University Smartly Leads Discussion of Its Uncomfortable Past
5/4/2020 – – Fifty years ago today, four college students were killed by the Ohio National Guard during an anti Vietnam War demonstration on the campus of Kent State University. Outrage over the deaths of William Schroeder, Allison Krause, Jeffrey Miller and Sandra Scheuer hastened the war’s end and led to the early termination of the 1969-1970 school year at colleges across the country.
This defining event in American history also ended up defining Kent State University. When you hear the words “Kent State,” chances are good your thoughts go back a half century to this tragic shedding of blood. You don’t have to be a marketing wiz to see this as a branding challenge for Kent State University.
Understanding that the 50th anniversary would inevitably generate heightened attention, Kent State’s administration made the very good decision to fully embrace their institution’s past.
In Chapter 3 of The Crisis Preparedness Quotient – Measuring Your Readiness to Weather a Reputational Storm (“Where Crises Come From”), we examine nine common sources from which crises spring: People, Products, Priorities, Policies, Performance, Politics, Procrastination, Privacy and Past. A college’s or company’s past is fertile ground for reputational erosion. And anniversaries are common “hooks” for media coverage, especially when the event being remembered is negative.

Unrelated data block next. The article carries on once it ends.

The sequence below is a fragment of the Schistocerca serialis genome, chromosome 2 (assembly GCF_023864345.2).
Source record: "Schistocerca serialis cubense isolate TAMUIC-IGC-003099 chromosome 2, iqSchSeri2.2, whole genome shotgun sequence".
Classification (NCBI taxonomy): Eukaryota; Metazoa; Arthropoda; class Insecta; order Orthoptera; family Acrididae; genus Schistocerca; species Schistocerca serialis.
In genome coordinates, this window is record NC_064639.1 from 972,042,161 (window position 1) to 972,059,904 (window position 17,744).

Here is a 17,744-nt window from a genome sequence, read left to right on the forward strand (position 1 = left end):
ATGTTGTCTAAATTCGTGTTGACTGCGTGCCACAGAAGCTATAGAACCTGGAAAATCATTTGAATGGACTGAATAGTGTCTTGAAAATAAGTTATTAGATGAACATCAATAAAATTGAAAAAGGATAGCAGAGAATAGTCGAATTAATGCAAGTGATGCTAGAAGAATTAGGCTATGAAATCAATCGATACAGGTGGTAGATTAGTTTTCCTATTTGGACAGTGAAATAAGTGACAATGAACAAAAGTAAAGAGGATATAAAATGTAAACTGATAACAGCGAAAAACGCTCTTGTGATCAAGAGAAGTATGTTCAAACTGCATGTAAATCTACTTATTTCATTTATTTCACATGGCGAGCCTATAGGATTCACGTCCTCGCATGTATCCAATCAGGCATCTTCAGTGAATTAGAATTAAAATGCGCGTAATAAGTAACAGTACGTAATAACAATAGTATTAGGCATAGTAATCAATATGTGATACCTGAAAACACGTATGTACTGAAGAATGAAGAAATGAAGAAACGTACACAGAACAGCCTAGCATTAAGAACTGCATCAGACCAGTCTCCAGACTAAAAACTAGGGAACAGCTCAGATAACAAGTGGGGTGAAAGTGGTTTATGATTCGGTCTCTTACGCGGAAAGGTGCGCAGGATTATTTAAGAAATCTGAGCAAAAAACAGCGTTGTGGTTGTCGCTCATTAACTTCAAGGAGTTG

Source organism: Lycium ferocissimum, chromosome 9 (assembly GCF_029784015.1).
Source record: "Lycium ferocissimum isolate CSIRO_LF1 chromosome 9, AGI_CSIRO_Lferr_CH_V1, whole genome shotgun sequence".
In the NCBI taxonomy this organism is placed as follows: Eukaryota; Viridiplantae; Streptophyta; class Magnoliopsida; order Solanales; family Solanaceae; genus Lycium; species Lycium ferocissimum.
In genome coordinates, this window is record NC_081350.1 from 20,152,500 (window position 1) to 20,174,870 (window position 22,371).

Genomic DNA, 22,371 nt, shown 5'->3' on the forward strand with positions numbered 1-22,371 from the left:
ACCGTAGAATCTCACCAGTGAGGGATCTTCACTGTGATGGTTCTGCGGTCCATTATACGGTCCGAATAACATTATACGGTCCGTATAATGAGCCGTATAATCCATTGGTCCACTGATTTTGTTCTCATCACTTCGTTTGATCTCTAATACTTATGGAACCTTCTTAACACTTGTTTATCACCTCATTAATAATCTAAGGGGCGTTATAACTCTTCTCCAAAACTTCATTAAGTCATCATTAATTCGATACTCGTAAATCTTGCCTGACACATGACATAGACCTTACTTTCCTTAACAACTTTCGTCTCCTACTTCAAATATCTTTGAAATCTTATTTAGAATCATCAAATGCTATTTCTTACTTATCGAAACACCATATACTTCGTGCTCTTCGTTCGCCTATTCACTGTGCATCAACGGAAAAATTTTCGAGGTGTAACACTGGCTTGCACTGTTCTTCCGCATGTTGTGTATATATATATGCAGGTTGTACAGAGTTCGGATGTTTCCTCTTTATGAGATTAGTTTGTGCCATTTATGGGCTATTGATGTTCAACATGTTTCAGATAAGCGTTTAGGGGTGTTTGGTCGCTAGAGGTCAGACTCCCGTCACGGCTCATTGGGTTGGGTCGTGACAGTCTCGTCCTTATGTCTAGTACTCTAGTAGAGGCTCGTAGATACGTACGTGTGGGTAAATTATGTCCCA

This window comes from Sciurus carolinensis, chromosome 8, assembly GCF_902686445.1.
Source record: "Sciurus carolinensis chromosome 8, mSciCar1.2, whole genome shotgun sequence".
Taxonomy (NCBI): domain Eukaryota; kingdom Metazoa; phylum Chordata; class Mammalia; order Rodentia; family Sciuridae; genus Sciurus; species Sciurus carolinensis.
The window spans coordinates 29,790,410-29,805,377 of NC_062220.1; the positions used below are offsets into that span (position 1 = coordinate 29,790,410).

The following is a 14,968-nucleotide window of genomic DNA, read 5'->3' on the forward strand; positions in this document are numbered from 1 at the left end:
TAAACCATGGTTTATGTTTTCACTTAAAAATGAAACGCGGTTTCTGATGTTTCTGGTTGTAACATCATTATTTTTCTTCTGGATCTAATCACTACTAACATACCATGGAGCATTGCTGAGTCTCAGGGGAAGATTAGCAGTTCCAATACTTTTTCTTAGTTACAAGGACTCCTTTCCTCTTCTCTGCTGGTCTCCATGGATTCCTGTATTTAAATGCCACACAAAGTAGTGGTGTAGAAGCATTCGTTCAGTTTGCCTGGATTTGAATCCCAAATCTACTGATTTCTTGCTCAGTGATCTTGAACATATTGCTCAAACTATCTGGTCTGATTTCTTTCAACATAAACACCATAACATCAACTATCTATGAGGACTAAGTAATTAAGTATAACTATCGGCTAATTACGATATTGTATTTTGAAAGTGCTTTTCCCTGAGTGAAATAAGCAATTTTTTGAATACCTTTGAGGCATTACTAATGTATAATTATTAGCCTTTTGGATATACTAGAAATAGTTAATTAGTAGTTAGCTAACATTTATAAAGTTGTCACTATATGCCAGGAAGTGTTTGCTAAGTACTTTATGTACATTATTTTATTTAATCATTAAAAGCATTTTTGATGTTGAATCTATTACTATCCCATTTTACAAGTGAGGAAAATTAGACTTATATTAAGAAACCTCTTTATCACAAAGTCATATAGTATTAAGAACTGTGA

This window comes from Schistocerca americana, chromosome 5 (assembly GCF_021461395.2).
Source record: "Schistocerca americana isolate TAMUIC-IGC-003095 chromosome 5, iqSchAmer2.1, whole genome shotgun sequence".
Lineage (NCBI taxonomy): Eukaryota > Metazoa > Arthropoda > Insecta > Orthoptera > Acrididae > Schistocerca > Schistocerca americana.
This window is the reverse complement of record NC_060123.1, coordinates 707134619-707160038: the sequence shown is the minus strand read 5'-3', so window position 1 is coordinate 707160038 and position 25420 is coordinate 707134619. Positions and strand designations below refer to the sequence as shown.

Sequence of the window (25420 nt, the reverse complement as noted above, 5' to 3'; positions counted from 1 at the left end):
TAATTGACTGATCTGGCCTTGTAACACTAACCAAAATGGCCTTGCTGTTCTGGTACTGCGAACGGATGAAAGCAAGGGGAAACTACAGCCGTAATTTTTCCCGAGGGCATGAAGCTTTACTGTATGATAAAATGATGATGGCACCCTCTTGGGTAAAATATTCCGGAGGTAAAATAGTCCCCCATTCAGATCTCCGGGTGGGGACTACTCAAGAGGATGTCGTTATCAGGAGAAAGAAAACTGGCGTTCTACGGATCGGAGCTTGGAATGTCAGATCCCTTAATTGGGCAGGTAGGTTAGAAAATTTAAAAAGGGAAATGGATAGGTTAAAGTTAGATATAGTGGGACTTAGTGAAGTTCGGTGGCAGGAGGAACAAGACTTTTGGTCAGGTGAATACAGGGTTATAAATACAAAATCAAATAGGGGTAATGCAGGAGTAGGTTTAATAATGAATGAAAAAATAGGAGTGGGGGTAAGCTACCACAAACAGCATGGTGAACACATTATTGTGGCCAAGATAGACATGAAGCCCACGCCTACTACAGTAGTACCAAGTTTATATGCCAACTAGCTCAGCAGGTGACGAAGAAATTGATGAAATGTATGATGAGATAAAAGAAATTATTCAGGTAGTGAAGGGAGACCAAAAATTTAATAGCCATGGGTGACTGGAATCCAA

The best way to deal with this reality is with honesty and transparency. Spin and attempts to downplay history rarely work. Organizations can control their own destinies as much as possible by encouraging an open examination of their histories, warts and all. Better you lead the discussion than allow others to define your heritage.
To see an excellent example of “leading the discussion,” visit Kent State’s multi-media “May 4 Commemoration” website (linked below). Being unable to host anniversary events on campus because of response to the coronavirus shutdown, Kent State President Todd Diacon and the school’s May 4 Advisory Committee created a virtual commemoration. You can find fascinating historic discussion and visuals, learn about new scholarships named in honor of the four fallen students, and watch an emotional performance of “Ohio,” the hit song recorded by Crosby, Stills, Nash and Young 11 days after the shootings.
Tin soldiers and Nixon’s comin’
We’re finally on our own
This summer I hear the drummin’
Four dead in Ohio
Gotta get down to it
Soldiers are gunning us down
Should have been done long ago
What if you knew her and
Found her dead on the ground?
How can you run when you know?
Congratulations to Kent State University for the pragmatic embrace of its uncomfortable but important place in history. Instead of ducking history, the school is leading a timely discussion. The threatened rights of free speech and peaceful assembly — so violently challenged on May 4, 1970 — are in the headlines today. And it is beyond creepy that college campuses across the nation are again shutdown in May, just as they were 50 years ago in the tumultuous weeks following “Kent State.”